“The Gulf has been very active in countries such as Egypt, Libya, Lebanon. A few billion flowing out of these markets might be more noticeable,” says Mr Castelli.

Others are more sanguine. Mr Thomson says he spoke to officials from “many” SWFs during January’s World Economic Forum at Davos and they were not planning to alter their investment strategies in the wake of the oil price decline.

Jukka Pihlman, global head of central banks and sovereign wealth funds at Standard Chartered and a former adviser to SWFs at the International Monetary Fund, adds that the stabilisation funds most likely to be selling assets tend to have a lot of liquid holdings, such as public equities and debt, which are easy to sell.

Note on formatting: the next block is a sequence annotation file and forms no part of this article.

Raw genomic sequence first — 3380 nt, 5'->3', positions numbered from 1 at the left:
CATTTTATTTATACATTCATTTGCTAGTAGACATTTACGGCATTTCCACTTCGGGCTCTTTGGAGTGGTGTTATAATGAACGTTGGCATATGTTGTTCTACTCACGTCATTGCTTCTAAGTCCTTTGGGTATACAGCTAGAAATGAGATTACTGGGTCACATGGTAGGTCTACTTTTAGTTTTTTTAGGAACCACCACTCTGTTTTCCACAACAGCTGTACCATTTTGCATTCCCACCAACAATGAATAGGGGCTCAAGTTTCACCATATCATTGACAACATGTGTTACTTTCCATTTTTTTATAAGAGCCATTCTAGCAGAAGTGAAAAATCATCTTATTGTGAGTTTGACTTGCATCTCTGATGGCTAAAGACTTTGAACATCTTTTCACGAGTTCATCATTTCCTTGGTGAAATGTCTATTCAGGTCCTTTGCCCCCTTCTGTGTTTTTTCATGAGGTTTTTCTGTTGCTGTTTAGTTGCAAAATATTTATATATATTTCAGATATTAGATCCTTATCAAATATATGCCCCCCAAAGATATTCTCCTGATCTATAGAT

“I have not heard of anyone needing to eat into their long-term portfolios, such as private equity and real estate assets,” he says.

A bigger question might be the impact on the broader macroeconomic backdrop if oil prices were to stay at current levels for a significant period. “The most intriguing question is about the long-term accumulation of sovereign wealth,” says Mr Castelli. “The rapid accumulation of assets has been a major feature of the past 15 years. Are we moving into a period where it will stagnate or even fall?

“If so, what does this mean in terms of the savings/investment imbalance that has been one of the main problems [for the world economy]?”

Texans like to boast that “everything is bigger” in their state, but in the world of sovereign wealth funds, a concept they pioneered, they are now veritable small fry.